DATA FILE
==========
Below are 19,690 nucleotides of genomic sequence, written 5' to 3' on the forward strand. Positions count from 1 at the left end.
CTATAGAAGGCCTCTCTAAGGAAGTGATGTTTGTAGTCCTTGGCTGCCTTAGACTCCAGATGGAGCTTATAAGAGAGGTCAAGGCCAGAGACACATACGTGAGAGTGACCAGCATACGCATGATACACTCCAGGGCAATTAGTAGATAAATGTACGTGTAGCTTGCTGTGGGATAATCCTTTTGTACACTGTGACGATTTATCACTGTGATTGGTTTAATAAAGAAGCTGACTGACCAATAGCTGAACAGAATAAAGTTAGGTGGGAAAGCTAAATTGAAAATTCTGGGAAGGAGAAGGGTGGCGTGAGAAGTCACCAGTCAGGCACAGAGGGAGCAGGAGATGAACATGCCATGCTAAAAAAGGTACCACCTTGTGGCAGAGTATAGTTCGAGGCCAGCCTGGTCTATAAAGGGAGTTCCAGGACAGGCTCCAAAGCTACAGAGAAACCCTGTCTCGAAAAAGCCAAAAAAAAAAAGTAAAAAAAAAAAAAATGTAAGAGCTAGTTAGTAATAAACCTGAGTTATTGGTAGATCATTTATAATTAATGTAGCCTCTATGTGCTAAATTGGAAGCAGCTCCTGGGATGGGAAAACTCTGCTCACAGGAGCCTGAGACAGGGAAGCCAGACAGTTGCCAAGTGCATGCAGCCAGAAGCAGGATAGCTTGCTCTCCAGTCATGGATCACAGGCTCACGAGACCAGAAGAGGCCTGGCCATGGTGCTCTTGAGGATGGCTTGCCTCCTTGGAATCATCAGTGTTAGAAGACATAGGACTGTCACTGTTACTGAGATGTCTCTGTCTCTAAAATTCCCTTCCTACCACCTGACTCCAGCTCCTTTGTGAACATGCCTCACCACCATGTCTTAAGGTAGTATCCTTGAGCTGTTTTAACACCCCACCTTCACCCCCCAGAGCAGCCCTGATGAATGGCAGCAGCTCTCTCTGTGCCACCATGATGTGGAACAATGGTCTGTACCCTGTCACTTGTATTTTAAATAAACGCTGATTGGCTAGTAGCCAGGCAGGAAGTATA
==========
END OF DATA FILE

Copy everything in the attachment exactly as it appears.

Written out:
Below are 19,690 nucleotides of genomic sequence, written 5' to 3' on the forward strand. Positions count from 1 at the left end.
CTATAGAAGGCCTCTCTAAGGAAGTGATGTTTGTAGTCCTTGGCTGCCTTAGACTCCAGATGGAGCTTATAAGAGAGGTCAAGGCCAGAGACACATACGTGAGAGTGACCAGCATACGCATGATACACTCCAGGGCAATTAGTAGATAAATGTACGTGTAGCTTGCTGTGGGATAATCCTTTTGTACACTGTGACGATTTATCACTGTGATTGGTTTAATAAAGAAGCTGACTGACCAATAGCTGAACAGAATAAAGTTAGGTGGGAAAGCTAAATTGAAAATTCTGGGAAGGAGAAGGGTGGCGTGAGAAGTCACCAGTCAGGCACAGAGGGAGCAGGAGATGAACATGCCATGCTAAAAAAGGTACCACCTTGTGGCAGAGTATAGTTCGAGGCCAGCCTGGTCTATAAAGGGAGTTCCAGGACAGGCTCCAAAGCTACAGAGAAACCCTGTCTCGAAAAAGCCAAAAAAAAAAAGTAAAAAAAAAAAAAATGTAAGAGCTAGTTAGTAATAAACCTGAGTTATTGGTAGATCATTTATAATTAATGTAGCCTCTATGTGCTAAATTGGAAGCAGCTCCTGGGATGGGAAAACTCTGCTCACAGGAGCCTGAGACAGGGAAGCCAGACAGTTGCCAAGTGCATGCAGCCAGAAGCAGGATAGCTTGCTCTCCAGTCATGGATCACAGGCTCACGAGACCAGAAGAGGCCTGGCCATGGTGCTCTTGAGGATGGCTTGCCTCCTTGGAATCATCAGTGTTAGAAGACATAGGACTGTCACTGTTACTGAGATGTCTCTGTCTCTAAAATTCCCTTCCTACCACCTGACTCCAGCTCCTTTGTGAACATGCCTCACCACCATGTCTTAAGGTAGTATCCTTGAGCTGTTTTAACACCCCACCTTCACCCCCCAGAGCAGCCCTGATGAATGGCAGCAGCTCTCTCTGTGCCACCATGATGTGGAACAATGGTCTGTACCCTGTCACTTGTATTTTAAATAAACGCTGATTGGCTAGTAGCCAGGCAGGAAGTATA